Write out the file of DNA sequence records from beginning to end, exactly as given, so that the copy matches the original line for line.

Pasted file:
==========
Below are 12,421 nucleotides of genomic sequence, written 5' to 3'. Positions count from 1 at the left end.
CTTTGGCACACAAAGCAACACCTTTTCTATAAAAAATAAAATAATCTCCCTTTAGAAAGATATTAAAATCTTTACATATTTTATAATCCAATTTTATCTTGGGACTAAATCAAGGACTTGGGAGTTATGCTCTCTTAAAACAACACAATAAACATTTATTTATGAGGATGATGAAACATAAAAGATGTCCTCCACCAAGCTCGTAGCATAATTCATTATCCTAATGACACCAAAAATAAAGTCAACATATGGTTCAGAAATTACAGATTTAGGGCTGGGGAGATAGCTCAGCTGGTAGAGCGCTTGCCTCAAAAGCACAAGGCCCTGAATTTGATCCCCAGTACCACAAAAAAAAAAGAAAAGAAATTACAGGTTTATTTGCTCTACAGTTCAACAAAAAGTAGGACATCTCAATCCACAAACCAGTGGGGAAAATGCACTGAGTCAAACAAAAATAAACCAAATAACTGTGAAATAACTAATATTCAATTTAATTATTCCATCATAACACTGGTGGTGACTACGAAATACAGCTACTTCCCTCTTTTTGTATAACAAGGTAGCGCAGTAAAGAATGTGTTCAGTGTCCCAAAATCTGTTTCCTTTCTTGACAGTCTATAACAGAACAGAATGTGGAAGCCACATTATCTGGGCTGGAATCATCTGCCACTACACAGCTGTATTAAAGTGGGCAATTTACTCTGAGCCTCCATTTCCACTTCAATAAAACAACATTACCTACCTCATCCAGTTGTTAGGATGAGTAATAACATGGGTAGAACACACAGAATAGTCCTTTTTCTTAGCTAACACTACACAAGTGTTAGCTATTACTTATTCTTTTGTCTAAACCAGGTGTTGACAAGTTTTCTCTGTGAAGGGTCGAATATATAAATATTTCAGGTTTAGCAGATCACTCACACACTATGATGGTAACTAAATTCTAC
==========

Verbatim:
Below are 12,421 nucleotides of genomic sequence, written 5' to 3'. Positions count from 1 at the left end.
CTTTGGCACACAAAGCAACACCTTTTCTATAAAAAATAAAATAATCTCCCTTTAGAAAGATATTAAAATCTTTACATATTTTATAATCCAATTTTATCTTGGGACTAAATCAAGGACTTGGGAGTTATGCTCTCTTAAAACAACACAATAAACATTTATTTATGAGGATGATGAAACATAAAAGATGTCCTCCACCAAGCTCGTAGCATAATTCATTATCCTAATGACACCAAAAATAAAGTCAACATATGGTTCAGAAATTACAGATTTAGGGCTGGGGAGATAGCTCAGCTGGTAGAGCGCTTGCCTCAAAAGCACAAGGCCCTGAATTTGATCCCCAGTACCACAAAAAAAAAAGAAAAGAAATTACAGGTTTATTTGCTCTACAGTTCAACAAAAAGTAGGACATCTCAATCCACAAACCAGTGGGGAAAATGCACTGAGTCAAACAAAAATAAACCAAATAACTGTGAAATAACTAATATTCAATTTAATTATTCCATCATAACACTGGTGGTGACTACGAAATACAGCTACTTCCCTCTTTTTGTATAACAAGGTAGCGCAGTAAAGAATGTGTTCAGTGTCCCAAAATCTGTTTCCTTTCTTGACAGTCTATAACAGAACAGAATGTGGAAGCCACATTATCTGGGCTGGAATCATCTGCCACTACACAGCTGTATTAAAGTGGGCAATTTACTCTGAGCCTCCATTTCCACTTCAATAAAACAACATTACCTACCTCATCCAGTTGTTAGGATGAGTAATAACATGGGTAGAACACACAGAATAGTCCTTTTTCTTAGCTAACACTACACAAGTGTTAGCTATTACTTATTCTTTTGTCTAAACCAGGTGTTGACAAGTTTTCTCTGTGAAGGGTCGAATATATAAATATTTCAGGTTTAGCAGATCACTCACACACTATGATGGTAACTAAATTCTAC